1) The Positive Division between the Position of Power and other Qualities of the Power-holder; the Attitudinal Division between the Knowledge of the Objective Power-holder and the Valuation of his Morality
 
• The division between the prince as the hierarchical leader and the heavenly mandated ruler as the moral agent.
An actual or natural ruler has a two-fold status which should be morally separately treated. According to both the Taoist and the Legalist point of view, a political ruler is a natural power-holder. Even for Confucius, a prince is not allowed to be killed despite his bad conduct. (Cf. 11:23) Mencius, however, first definitely points out that a ruler can be a power-holder and a political criminal at once. This division involves the problem of the constitutive identity of the political ruler.
• The division between physical power and spiritual respect.
The power a prince holds should not be confused with moral conduct as the genuine source of respect. Power itself is not the object of moral valuation. This division concerns the exact object of moral valuation.
• The division between the “kingly” (wang) governing and the “chiefly” (pa) governing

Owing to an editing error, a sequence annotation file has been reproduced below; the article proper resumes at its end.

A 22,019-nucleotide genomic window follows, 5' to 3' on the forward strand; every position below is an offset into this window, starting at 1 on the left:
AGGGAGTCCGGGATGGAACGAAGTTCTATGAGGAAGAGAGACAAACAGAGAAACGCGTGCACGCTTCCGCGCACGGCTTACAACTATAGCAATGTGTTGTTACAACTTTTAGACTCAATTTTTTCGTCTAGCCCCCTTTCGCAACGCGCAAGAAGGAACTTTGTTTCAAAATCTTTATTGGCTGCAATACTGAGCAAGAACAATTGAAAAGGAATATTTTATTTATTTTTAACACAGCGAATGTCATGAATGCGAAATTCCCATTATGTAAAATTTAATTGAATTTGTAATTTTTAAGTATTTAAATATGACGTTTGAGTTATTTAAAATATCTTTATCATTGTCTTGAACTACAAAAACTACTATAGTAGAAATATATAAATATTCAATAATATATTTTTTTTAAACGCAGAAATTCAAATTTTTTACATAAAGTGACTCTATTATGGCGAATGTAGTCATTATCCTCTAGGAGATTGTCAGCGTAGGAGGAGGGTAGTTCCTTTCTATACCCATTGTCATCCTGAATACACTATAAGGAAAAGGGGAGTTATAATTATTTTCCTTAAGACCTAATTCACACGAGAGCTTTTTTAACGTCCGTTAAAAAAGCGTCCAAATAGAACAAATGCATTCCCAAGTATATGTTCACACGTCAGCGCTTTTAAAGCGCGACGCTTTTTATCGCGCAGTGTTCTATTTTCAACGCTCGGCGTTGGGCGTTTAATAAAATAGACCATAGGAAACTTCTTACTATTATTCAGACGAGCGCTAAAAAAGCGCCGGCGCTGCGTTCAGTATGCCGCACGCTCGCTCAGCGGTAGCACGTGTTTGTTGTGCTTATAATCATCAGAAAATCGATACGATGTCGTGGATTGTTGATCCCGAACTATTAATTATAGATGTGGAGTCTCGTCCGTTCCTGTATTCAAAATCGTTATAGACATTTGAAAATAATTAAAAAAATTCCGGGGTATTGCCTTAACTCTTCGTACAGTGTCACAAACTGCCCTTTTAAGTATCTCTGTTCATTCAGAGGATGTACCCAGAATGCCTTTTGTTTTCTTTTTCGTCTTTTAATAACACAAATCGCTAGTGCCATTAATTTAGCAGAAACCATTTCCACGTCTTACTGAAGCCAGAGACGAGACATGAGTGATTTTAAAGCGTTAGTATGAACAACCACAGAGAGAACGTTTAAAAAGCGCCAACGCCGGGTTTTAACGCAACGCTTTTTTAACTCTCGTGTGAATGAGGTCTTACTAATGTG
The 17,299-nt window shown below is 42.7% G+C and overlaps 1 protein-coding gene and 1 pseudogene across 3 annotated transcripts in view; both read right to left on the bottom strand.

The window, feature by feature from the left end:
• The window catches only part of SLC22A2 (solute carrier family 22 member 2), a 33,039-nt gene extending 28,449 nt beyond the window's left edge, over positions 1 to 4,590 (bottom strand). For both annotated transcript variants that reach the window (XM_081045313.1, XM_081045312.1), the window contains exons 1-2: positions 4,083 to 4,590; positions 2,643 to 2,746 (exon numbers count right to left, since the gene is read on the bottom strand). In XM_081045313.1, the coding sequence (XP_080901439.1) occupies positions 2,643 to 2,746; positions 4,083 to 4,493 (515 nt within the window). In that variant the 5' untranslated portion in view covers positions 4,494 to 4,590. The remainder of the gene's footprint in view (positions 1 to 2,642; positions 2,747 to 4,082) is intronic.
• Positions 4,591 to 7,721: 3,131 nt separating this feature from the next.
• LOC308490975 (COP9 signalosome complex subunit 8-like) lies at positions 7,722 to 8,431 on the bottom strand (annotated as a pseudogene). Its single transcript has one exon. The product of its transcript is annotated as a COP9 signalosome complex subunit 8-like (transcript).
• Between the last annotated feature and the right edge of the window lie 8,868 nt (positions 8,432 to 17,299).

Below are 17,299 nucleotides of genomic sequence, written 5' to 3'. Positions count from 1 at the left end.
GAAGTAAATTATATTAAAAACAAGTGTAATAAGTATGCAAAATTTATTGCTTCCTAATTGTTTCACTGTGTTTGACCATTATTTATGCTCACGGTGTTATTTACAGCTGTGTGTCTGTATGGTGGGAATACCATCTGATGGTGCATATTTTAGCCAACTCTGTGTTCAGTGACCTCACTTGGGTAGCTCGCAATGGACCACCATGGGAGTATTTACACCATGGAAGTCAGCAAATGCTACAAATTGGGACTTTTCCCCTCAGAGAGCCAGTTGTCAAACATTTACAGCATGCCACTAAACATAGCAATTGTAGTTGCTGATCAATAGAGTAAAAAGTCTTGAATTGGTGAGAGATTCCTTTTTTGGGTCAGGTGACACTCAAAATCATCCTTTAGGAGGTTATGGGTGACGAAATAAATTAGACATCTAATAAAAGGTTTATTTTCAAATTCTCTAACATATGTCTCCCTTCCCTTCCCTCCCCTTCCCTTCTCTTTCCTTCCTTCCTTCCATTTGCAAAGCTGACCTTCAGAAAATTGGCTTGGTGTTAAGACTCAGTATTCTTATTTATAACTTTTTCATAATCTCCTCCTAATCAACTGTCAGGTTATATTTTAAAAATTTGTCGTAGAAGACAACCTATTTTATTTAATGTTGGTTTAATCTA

It is interesting to note that in the Analects there is only one occurrence of the word “pa” (14:18), but in the Mencius there are many. While Confucius employs the term it in a neutral way, describing a useful political function of the appointed prince (pa) on behalf of the king or country of the Chou, Mencius uses it as a morally negative term in contrast to the morally positive term “wang.” Although for Confucius the contrast seems to have been initially formed with jen-politics, the “pa”-politician Kuan of the Ch’i is criticized as incomplete in knowing li. Kuan, however, is praised as a great and good politician.[28] ???In other words, in Kuan’s case the character “pa” was not yet used as negative word.
Mencius clearly uses “pao” (brutality) to describe ruthless governing. In Mencius’ time, the evil political line had become technically specialized by way of practical measures based on systematic coercion. Accordingly, the Mencian “wang/pa” (benevolent/ruthless) dichotomy or contrast contain morally negative aspects.
• Moral loyalty versus absolute obedience to the king.